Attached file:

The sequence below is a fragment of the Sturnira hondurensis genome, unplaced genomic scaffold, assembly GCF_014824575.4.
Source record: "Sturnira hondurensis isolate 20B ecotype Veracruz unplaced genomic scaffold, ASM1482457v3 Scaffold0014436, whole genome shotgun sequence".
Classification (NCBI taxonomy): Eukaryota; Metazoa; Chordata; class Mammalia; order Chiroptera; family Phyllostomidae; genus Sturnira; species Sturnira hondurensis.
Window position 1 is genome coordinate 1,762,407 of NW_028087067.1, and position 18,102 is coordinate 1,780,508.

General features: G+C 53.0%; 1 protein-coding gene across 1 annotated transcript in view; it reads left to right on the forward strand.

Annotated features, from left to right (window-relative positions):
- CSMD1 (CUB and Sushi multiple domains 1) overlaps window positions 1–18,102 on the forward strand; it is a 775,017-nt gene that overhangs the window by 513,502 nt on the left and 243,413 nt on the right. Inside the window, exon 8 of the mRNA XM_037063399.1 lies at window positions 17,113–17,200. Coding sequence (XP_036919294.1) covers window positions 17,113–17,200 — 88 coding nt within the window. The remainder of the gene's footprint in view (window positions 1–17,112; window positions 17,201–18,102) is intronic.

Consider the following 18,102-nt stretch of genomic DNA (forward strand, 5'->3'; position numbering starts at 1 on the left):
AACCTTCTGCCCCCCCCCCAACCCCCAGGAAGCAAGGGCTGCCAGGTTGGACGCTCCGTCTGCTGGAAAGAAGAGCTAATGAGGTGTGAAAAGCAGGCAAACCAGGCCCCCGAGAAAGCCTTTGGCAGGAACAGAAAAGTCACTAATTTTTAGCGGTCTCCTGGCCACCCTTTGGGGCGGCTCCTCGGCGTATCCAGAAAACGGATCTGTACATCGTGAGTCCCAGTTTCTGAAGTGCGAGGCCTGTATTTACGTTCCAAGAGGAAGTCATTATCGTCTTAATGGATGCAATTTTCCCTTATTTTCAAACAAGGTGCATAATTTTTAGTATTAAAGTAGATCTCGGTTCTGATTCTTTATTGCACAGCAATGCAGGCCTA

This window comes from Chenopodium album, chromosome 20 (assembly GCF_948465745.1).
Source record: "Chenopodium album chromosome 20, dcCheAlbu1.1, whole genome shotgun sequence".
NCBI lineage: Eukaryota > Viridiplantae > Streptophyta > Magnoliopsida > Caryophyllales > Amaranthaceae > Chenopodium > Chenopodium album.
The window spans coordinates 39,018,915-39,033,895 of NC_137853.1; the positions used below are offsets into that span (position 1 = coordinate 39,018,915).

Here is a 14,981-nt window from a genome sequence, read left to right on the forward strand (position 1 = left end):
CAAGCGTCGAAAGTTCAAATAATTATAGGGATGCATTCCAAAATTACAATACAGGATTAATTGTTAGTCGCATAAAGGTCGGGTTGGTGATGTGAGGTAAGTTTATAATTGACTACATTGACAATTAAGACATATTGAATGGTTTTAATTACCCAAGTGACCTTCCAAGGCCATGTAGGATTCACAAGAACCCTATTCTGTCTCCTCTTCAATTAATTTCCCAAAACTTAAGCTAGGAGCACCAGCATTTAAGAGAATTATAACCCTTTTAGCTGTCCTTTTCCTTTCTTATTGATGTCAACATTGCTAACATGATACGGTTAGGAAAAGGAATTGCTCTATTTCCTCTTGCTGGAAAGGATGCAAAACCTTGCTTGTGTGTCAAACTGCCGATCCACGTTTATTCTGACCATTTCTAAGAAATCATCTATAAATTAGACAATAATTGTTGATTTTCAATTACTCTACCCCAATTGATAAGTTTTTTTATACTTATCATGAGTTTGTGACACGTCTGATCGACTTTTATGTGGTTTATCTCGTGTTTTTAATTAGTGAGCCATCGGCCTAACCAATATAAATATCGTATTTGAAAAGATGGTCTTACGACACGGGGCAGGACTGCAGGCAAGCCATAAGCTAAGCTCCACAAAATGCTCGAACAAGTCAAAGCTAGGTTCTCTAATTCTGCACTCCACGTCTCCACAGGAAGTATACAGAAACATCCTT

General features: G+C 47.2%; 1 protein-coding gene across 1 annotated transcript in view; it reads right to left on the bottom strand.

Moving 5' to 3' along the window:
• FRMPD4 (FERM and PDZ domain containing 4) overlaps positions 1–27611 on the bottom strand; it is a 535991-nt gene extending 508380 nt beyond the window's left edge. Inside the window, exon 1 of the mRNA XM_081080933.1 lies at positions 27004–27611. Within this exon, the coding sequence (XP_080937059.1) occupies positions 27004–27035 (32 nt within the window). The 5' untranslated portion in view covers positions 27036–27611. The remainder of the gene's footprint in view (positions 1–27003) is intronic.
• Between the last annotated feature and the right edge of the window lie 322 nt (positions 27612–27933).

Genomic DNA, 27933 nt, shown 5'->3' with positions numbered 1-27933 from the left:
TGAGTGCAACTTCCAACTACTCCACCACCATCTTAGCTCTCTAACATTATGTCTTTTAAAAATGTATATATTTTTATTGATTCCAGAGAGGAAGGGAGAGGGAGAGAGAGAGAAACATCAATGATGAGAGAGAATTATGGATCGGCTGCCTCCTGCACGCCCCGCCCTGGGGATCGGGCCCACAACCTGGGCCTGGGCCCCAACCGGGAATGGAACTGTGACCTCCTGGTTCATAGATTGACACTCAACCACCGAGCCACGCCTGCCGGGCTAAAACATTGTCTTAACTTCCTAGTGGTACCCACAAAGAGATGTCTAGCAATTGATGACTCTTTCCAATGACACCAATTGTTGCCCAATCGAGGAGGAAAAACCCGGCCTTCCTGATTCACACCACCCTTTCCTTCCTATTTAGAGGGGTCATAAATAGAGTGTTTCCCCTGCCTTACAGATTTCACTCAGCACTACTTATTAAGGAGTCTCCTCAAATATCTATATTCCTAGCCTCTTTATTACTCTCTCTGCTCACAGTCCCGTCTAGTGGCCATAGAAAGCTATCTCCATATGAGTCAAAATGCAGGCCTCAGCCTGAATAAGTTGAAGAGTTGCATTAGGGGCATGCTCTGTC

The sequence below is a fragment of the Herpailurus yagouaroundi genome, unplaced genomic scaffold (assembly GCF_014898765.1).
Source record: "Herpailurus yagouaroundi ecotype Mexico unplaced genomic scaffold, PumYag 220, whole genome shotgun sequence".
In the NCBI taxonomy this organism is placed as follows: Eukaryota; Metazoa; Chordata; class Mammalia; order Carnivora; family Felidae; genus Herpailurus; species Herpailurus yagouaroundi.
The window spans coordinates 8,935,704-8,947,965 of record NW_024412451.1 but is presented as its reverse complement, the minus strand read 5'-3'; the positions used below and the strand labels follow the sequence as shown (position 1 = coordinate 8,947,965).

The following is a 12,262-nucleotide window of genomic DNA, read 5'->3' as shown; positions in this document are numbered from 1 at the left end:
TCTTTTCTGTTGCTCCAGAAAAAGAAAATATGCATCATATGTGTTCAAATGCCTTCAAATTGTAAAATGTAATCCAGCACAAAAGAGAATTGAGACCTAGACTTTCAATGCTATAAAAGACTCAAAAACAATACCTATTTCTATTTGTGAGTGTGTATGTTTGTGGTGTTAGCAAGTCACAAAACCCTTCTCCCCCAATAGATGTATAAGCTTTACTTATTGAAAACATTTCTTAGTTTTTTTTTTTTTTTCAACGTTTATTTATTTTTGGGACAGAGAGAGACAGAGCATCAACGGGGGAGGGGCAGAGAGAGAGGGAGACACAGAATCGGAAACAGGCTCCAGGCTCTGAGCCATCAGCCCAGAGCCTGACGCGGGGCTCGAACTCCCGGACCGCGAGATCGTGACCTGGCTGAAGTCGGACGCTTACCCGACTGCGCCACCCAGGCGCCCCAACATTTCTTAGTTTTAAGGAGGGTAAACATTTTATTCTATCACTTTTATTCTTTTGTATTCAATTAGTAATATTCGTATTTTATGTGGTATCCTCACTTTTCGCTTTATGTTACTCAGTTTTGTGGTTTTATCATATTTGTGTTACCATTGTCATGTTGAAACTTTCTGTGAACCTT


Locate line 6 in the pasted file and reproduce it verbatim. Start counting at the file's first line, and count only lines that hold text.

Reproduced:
Annotated features, from left to right (window-relative positions):